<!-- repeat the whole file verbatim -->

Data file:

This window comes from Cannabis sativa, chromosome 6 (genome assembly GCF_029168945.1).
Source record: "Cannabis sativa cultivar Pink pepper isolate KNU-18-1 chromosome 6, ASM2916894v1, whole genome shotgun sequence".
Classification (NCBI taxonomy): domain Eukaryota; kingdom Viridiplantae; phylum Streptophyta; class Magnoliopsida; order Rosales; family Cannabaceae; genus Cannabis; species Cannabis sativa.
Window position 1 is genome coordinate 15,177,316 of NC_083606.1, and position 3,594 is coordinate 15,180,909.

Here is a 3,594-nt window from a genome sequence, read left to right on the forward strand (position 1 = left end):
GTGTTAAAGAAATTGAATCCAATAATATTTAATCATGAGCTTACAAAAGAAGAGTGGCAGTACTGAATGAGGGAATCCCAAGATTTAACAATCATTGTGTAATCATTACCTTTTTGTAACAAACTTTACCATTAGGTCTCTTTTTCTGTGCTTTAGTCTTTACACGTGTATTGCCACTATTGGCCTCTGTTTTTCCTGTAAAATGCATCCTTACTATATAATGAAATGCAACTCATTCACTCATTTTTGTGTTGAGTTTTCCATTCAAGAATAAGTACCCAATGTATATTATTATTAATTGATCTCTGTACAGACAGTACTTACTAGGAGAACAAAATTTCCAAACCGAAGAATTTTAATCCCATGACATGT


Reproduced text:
This window comes from Cannabis sativa, chromosome 6 (genome assembly GCF_029168945.1).
Source record: "Cannabis sativa cultivar Pink pepper isolate KNU-18-1 chromosome 6, ASM2916894v1, whole genome shotgun sequence".
Classification (NCBI taxonomy): domain Eukaryota; kingdom Viridiplantae; phylum Streptophyta; class Magnoliopsida; order Rosales; family Cannabaceae; genus Cannabis; species Cannabis sativa.
Window position 1 is genome coordinate 15,177,316 of NC_083606.1, and position 3,594 is coordinate 15,180,909.

Here is a 3,594-nt window from a genome sequence, read left to right on the forward strand (position 1 = left end):
GTGTTAAAGAAATTGAATCCAATAATATTTAATCATGAGCTTACAAAAGAAGAGTGGCAGTACTGAATGAGGGAATCCCAAGATTTAACAATCATTGTGTAATCATTACCTTTTTGTAACAAACTTTACCATTAGGTCTCTTTTTCTGTGCTTTAGTCTTTACACGTGTATTGCCACTATTGGCCTCTGTTTTTCCTGTAAAATGCATCCTTACTATATAATGAAATGCAACTCATTCACTCATTTTTGTGTTGAGTTTTCCATTCAAGAATAAGTACCCAATGTATATTATTATTAATTGATCTCTGTACAGACAGTACTTACTAGGAGAACAAAATTTCCAAACCGAAGAATTTTAATCCCATGACATGT